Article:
Here’s why you’re wrong about Ashley Cole
Let’s not beat around the bush: for many, Ashley Cole is the living embodiment of everything that’s wrong with modern football.
There was his betrayal of Cheryl Tweedy, the 104mph speeding fine, the swearing at police. Then he shot that work experience guy with an air rifle and released an ill-advised autobiography. Plus there’s the time he called the FA a #BUNCHOFTWATS on Twitter, even though it was a great hashtag.
Worst of all, in the eyes of the fan kangaroo court, was his perceived greed. Especially when he was left “trembling with anger” about a weekly wage offer from Arsenal – £55,000 – that most ordinary people can only dream of earning in a year.
Does he deserve such opprobrium? A little, perhaps. He admits that “half” of the tabloid tittle-tattle was true. And we wouldn’t want to be that work experience kid. But frankly, Cole has been wrongly maligned on pretty much everything that counts.
He may be a product of modern football, but where it really matters – performances – he’s one of the few English footballers of the last decade who can hold their heads up high.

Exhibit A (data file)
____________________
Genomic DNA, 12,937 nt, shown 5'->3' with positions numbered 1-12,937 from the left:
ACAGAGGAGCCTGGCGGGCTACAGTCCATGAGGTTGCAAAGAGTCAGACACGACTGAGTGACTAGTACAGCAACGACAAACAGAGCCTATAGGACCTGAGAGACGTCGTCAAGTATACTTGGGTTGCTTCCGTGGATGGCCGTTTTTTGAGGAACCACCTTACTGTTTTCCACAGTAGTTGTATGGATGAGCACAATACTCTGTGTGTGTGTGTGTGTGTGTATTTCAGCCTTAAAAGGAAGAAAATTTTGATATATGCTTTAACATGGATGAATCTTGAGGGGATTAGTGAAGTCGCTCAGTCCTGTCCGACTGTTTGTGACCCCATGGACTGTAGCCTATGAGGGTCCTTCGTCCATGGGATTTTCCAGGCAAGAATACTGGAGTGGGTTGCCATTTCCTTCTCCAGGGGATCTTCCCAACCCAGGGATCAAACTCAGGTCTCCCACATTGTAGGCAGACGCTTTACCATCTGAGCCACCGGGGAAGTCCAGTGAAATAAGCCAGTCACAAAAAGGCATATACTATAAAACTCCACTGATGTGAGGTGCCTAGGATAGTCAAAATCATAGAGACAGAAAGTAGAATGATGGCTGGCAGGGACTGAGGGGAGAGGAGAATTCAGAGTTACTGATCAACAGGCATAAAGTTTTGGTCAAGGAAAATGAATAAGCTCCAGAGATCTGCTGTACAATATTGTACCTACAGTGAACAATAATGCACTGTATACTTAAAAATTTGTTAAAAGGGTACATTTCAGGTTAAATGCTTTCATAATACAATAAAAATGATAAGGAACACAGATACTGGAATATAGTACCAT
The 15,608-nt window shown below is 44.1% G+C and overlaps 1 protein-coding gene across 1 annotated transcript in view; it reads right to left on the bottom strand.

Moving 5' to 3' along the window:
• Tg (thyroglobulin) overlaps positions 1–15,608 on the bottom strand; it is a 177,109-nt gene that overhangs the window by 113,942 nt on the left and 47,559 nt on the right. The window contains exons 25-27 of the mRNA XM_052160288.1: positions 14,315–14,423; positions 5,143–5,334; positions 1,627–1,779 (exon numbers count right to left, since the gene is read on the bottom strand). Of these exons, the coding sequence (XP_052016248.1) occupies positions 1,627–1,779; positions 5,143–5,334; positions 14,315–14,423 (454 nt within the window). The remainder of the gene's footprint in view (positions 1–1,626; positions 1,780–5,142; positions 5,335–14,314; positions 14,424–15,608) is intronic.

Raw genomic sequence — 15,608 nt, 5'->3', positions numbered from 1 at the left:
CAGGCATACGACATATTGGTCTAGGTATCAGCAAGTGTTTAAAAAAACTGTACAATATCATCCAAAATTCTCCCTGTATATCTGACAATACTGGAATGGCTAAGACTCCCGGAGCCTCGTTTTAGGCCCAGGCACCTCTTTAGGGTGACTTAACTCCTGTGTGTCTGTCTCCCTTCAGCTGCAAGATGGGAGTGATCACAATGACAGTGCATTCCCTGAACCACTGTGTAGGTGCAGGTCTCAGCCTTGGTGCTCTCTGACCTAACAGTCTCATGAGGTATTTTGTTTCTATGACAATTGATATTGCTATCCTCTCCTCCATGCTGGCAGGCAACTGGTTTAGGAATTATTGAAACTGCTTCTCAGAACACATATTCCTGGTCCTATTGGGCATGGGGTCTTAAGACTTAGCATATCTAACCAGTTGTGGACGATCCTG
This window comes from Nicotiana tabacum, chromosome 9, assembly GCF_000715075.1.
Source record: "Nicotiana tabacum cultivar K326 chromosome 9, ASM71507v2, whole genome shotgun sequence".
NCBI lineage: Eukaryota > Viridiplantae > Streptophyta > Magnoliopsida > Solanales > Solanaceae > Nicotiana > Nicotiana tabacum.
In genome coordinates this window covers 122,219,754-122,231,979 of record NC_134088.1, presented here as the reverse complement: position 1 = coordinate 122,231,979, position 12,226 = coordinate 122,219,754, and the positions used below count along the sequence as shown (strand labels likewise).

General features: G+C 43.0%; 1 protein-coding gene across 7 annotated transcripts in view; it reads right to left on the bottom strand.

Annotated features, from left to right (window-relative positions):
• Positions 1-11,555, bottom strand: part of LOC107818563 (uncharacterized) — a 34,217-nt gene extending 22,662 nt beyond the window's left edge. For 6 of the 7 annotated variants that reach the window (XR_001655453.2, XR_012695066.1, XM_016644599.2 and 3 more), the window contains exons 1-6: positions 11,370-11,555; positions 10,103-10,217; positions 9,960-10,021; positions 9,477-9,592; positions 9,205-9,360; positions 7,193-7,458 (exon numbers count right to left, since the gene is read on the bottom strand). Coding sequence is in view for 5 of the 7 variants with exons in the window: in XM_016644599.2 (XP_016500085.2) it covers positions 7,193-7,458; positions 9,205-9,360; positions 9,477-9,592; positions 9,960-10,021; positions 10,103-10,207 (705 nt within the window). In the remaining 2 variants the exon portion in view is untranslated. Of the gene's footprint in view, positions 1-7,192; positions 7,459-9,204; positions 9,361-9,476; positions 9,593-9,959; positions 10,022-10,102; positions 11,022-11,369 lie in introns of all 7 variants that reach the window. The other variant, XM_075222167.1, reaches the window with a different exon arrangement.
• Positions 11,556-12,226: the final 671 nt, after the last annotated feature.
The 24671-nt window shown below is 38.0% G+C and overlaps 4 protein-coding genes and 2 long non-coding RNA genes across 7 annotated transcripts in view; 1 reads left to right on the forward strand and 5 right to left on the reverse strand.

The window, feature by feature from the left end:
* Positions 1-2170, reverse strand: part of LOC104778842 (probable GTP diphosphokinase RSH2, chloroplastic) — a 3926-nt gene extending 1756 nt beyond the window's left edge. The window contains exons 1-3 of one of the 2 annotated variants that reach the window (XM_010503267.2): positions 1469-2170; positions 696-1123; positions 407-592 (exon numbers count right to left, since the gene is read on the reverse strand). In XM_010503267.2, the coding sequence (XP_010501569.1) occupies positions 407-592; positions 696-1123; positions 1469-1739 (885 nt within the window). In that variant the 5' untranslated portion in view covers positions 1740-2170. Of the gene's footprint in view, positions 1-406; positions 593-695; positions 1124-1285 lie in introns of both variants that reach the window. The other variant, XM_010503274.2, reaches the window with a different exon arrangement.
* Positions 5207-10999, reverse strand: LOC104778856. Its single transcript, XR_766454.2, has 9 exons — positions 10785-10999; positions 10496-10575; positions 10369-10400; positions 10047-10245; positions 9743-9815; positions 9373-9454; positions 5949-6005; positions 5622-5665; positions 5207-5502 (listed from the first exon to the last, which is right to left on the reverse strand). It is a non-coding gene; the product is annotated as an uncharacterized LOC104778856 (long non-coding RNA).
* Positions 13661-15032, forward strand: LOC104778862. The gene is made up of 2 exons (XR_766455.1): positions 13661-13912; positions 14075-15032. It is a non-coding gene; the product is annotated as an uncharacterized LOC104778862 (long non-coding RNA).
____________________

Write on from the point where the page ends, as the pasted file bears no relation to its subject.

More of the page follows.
Firstly, the money. Break it down for a moment. Premier League clubs are richer than Croesus: the last round of TV deals pumped five billion pounds into their coffers. Where would you like this cash to go? While there’s a conversation to be had about ticket prices, the fact is that the majority will always be spent on paying players.
Are wages insane? Yes. But the skills of such players are the reason the Premier League is successful, and therefore rich. Our continued interest in them is the only thing keeping the juggernaut going. It’s the same reason Tom Cruise keeps turning up in Mission Impossible films, despite the fact he’s consequently proven the missions are very possible.
The Arsenal transfer saga was Arsenal’s fault, not Cole’s. He was being paid £25,000 a week, got promised £60,000 by the board, but was then offered £55,000. Imagine this is your annual salary on the line, and another suitor was willing to offer you double. But then you’re suddenly offered far less than many of your colleagues. For Cole to feel undervalued by a team he’d supported all his life was natural. He was soon on £120,000 a week at Chelsea. Would you really act differently?
Meanwhile, the key reason supporters get annoyed with players – a level of commitment not matching their bank balance – could never be levelled at Cole. He’s always been the fittest, most non-stop member of any team he’s played for. One minute he’s plaguing the opposition down the flank, the next he’s bombing it back down the touchline to steal the ball from the toes of a nippy winger, so his talents were only as good as his energy levels, which were high.
His role for Arsenal’s Invincibles cannot be ignored. Wenger’s greatest achievement cannot be celebrated without mentioning Cole. He was one of their best operatives as they won two titles and three FA Cups, bolstering a strong left channel alongside Robert Pires and Thierry Henry.